Many of the 17,000 proteins were the same, and often the same machines turned up more than once in slightly different forms, requiring an intensive bioinformatics effort to sort everything out. The researchers had to build customized databases and special imaging software to display the networks of protein interactions. The result is an entirely new catalogue of the enormously complex relationships between over 1,400 yeast proteins - about a third of the genome. The researchers discovered 232 multi-protein machines, 134 of which were totally new. They also found new components lurking in nearly all of the other 98 complexes that had already been described. They discovered that small machines could be integrated into different types of much larger complexes to perform particular tasks, before being dismantled again.
The analysis yielded a number of surprises. Researchers still don't know the functions of a large number of yeast proteins; many of these turned up in molecular machines, which gives a good idea of what jobs the molecules perform in cells. Secondly, dozens of different complexes used many of the same components, which means that many proteins seem to have more functions than scientists have suspected. "And something very interesting happens when you plot all of these machines onto a single map," Superti-Furga says. "There are many ways to depict the networks. You can link complexes by their components, or by their known cellular functions. You obtain a picture of a higher level of organization than we have ever been able to see before. It's somewhat like looking at a French pointiliste picture. If you stand too close, because of the technique they used in painting, all you see are single colored dots. As you move away, you begin to see a coherent image."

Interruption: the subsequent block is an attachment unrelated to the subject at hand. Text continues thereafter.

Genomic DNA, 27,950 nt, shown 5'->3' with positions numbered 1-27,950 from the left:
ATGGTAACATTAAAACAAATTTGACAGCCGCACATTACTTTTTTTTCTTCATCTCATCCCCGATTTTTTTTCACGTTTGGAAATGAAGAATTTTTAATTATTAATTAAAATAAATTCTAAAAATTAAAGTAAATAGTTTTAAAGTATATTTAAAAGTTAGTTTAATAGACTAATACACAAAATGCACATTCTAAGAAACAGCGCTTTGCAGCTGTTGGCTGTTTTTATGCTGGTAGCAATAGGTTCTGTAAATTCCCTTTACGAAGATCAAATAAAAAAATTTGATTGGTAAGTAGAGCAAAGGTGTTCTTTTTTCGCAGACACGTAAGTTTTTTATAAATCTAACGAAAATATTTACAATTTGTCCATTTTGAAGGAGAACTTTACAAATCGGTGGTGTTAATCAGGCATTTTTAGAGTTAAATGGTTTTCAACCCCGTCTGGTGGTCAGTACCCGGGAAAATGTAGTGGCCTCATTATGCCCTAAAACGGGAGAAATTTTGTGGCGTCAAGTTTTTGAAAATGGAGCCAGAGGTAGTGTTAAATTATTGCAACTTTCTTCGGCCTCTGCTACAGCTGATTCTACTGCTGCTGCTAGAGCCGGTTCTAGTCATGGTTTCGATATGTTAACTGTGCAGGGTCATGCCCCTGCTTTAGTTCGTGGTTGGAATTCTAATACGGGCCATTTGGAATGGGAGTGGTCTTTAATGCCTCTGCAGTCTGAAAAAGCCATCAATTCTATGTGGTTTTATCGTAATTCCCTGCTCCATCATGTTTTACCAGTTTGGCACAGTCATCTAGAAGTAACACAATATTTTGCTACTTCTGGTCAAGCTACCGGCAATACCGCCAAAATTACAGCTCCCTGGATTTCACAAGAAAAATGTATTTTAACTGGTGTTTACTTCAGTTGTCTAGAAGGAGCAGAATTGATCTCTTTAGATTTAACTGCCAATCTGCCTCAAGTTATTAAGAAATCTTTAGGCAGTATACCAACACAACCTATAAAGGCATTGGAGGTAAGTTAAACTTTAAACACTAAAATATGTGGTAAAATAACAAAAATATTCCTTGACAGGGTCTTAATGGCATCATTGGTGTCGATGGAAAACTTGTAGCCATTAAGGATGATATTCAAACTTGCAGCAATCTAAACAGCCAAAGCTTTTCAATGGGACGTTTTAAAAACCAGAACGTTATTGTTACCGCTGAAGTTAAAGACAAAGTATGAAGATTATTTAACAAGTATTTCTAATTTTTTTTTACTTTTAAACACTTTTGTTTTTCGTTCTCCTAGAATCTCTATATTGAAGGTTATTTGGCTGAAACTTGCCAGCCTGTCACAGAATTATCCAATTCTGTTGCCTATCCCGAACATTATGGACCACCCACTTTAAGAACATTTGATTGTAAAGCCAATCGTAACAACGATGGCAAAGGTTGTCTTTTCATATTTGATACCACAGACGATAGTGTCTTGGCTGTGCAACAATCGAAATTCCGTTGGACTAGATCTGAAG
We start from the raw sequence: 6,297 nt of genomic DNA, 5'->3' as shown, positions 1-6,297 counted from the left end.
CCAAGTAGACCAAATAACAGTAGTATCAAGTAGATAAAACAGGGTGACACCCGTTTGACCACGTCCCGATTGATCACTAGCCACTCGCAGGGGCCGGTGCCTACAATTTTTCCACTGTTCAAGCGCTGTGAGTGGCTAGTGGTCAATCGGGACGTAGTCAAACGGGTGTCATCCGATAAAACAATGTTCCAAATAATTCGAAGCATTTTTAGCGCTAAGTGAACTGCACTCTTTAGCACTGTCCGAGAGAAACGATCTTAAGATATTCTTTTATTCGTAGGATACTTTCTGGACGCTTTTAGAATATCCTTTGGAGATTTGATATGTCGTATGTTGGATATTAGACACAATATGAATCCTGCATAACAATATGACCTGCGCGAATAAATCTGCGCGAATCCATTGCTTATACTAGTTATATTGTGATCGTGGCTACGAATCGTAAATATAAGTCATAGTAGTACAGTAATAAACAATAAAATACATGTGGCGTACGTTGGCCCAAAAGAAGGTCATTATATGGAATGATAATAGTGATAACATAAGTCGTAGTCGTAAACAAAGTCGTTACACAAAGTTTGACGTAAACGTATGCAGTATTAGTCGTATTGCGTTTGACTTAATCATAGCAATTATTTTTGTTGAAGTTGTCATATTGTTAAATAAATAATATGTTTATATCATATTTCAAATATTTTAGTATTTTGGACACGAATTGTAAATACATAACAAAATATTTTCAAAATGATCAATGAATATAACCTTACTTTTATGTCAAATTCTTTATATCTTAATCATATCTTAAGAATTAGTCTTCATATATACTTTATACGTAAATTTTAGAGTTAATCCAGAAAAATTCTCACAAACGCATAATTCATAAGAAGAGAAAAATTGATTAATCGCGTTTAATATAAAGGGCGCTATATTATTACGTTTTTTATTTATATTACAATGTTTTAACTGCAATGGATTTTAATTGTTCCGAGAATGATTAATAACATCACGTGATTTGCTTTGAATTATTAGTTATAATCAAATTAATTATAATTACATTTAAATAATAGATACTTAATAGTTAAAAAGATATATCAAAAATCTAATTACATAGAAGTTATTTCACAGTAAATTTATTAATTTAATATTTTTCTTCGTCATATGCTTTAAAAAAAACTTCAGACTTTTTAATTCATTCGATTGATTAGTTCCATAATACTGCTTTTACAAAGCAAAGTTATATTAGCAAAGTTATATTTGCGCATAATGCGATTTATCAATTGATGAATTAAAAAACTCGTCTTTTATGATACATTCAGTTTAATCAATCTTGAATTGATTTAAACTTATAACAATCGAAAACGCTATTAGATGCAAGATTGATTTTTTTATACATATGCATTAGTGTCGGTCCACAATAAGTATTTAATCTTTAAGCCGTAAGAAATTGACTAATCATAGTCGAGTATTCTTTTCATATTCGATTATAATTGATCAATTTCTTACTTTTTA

Researchers know that the list is far from being complete. The group still has to look at the other two-thirds of the yeast genome. "And we were looking at a generic sort of yeast cell; as the cell goes through particular parts of its life-cycle, or experiences dramatic environmental changes, it undoubtedly makes use of different machines. Additionally, some machines are probably put together and taken apart so quickly that they may be hard to capture with the present methods."
This initial project focuses on proteins which have close relatives in human cells - there are many such molecules, because yeast and humans belong to the same major evolutionary branch. "We found that yeast and human cells share a very high number of similar machines, composed of related proteins. This means that while single molecules have changed significantly through mutations over the course of evolution, the cells of new species continue to build the same types of machines, using the altered components." Thus the study should help researchers identify the components of similar machines in human cells, which scientists regard as a key step in developing new "post-genomic" types of medicine.
The map of the machines, their components, and their very complex interconnections can be found at the CellZome website, under the address http://yeast.
written by Russ Hodge, EMBL